I am wondering what the fastest algorithm would be for this. I have 8 integers between 0 and 3000 and I need to sort them. Although there are only 8 integers, this operation will be performed millions of times.
Here is an implementation of an oddeven merge sort network in C99 (sorry for the "wrong" language):
I timed it on my machine against insertion sort
For about 10 million sorts (exactly 250 times all the 40320 possible permutations), the sort network took 0.39 seconds while insertion sort took 0.88 seconds. Seems to me both are fast enough. (The figures inlcude about 0.04 seconds for generating the permutations.) 


The fastest would be to simply write a lot of 


For only 8 integers and given that the range is much greater than 8, insertion sort is probably the best. Try it to start with, and if profiling indicates that it's not the bottleneck then leave it. (Depending on many factors, the cutoff point at which quicksort becomes better than insertion sort is usually between 5 and 10 items). 


The fastest way is a sorting network implemented in hardware. Barring that, the fastest way is determined only by measuring. I'd try
in that order, because it's the easiesttohardest order (try to get insertion sort right the first time...) until you find something that's maintainable once the constant eight turns out to have the value nine. Also, bubble sort, selection deserve and shell sort deserve notice. I've never actually implemented those because they have bad rep, but you could try them. 


I ran a library of sort algorithms against all permutations of {0, 429, 857, 1286, 1714, 2143, 2571, 3000}. The fastest were:
For more on AddressSort see http://portal.acm.org/citation.cfm?id=320834 


Years later) for up to 32 inputs, see the Sorting network generator. For 8 inputs, it gives 19 swaps, like Sven Marnach's answer:



The following citation from Bentley et al., Engineering a sort function could be interesting here:
(Emphasis mine.) This suggests that plain insertion sort without fancy modifications would indeed be a good starting point. As Peter has noted, eight items is indeed a bit tricky because that lies squarely in the range which usually marks the cutoff between insertion sort and quicksort.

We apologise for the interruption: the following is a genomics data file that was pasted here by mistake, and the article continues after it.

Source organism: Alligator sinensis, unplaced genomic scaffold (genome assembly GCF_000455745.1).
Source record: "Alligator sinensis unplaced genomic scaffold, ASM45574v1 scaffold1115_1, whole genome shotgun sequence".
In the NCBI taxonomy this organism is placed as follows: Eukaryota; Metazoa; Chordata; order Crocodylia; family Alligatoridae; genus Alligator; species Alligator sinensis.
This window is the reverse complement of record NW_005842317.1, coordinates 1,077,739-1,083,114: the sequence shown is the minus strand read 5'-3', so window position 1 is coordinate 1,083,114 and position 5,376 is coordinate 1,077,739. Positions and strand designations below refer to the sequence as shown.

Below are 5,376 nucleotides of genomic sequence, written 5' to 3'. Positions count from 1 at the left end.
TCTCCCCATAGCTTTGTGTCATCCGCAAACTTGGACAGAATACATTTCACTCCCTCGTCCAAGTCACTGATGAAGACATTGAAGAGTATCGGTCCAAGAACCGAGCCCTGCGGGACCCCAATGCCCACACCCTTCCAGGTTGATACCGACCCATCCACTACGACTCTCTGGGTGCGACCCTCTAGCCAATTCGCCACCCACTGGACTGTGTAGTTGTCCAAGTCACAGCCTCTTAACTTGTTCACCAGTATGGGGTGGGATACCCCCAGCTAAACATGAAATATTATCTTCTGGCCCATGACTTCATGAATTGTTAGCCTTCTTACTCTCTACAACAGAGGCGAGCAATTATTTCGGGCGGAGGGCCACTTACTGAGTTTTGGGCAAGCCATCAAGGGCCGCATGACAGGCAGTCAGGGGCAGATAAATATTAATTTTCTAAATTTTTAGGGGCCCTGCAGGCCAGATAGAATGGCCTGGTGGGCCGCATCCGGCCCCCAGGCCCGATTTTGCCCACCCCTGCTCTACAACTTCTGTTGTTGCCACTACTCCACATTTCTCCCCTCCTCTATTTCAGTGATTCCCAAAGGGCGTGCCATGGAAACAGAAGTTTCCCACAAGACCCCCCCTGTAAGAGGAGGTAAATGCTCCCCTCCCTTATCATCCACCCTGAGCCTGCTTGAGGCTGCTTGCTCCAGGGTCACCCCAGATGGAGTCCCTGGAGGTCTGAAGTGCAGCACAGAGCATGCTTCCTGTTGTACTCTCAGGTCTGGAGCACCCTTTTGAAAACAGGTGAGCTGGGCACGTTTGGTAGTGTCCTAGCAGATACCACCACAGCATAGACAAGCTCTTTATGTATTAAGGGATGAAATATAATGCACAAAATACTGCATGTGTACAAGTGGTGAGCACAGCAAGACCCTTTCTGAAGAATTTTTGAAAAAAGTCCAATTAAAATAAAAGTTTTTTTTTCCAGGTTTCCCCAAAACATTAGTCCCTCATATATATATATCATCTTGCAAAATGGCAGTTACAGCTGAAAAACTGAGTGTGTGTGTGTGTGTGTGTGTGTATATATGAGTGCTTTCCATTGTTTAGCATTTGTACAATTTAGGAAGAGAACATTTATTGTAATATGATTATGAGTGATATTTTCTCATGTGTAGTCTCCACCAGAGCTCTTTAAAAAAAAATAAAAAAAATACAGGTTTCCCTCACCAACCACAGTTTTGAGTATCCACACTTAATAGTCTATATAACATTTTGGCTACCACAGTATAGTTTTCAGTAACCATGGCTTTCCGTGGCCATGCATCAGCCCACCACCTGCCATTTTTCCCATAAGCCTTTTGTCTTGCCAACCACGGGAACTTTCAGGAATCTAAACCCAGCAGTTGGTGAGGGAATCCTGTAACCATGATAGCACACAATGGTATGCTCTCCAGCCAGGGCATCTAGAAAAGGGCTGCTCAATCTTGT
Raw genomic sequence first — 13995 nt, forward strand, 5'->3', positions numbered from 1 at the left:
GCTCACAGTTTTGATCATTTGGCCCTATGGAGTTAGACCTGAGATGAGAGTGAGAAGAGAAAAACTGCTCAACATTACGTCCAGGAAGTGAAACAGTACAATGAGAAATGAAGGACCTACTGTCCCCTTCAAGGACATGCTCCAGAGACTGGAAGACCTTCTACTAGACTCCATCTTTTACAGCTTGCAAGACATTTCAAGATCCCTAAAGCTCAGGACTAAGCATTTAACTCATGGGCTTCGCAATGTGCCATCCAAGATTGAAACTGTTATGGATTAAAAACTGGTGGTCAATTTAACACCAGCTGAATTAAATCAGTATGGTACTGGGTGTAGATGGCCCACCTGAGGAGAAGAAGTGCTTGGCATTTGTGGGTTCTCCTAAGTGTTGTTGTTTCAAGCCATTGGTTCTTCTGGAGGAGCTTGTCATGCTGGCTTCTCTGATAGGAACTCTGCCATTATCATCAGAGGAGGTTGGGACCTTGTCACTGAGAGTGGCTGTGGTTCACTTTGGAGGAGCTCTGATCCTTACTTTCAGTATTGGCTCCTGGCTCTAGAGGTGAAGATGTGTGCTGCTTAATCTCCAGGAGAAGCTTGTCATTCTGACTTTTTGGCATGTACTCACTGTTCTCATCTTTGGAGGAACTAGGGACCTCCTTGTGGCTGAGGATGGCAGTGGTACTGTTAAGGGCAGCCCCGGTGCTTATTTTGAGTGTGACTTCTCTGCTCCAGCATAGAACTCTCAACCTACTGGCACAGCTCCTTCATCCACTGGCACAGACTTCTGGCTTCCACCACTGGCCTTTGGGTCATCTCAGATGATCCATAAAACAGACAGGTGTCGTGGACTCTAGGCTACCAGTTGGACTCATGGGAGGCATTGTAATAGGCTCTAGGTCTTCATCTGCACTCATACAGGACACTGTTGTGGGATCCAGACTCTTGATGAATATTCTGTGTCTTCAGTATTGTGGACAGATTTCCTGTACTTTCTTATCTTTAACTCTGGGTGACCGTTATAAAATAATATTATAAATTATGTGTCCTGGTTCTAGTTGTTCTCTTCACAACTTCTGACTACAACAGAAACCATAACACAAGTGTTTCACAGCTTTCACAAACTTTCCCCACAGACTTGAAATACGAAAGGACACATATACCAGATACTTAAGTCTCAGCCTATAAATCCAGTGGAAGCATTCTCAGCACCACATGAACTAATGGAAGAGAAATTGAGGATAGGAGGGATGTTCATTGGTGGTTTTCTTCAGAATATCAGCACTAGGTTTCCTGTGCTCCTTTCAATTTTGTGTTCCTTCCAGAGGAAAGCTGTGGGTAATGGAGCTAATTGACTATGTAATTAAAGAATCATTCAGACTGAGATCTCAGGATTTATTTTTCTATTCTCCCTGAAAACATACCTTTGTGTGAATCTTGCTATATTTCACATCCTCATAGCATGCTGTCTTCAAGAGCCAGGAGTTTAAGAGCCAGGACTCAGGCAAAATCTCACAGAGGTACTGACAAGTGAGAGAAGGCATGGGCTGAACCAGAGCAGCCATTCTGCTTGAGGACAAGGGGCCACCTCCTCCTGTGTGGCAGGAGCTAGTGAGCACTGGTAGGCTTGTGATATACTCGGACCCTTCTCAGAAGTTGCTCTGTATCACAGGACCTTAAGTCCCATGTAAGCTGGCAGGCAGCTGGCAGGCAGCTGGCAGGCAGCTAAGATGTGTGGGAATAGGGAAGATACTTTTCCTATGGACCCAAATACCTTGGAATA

A good source for comparing sorting algos is http://www.sortingalgorithms.com/. Note that even the initial order status affect the results. But anyway for 8 integers even a plain bubble sort should do the job. 


For positive integers, the fastest sort is known as abacus sort it's O(n) http://en.wikipedia.org/wiki/Abacus_sort If you only have a very few items, then it's unlikely that you will notice any performance difference from choosing any particular algorithm. 


For very small numbers of ints, bubble sort can be very fast. Bubble sort with numerical comparisons can be written with a very low overhead and for small n, the actual speed differences between O(n log n) and O(n^2) washes out. 


Have you profiled your code to show that the sort is a bottleneck? If it isn't a bottleneck, then speeding it up won't buy you much. Sorting eight short integers is pretty fast. In general, std::sort() will be faster than anything you can write, unless you are a real sorting guru. 


For integers, you could try radixsort. It's O(N). 


fastest
sort. With so few numbers it will make very little difference. So unless this is something hyper sensitive to speed I would start with whats the easiest way to sort 8 elements. – Loki Astari Jan 22 '11 at 22:10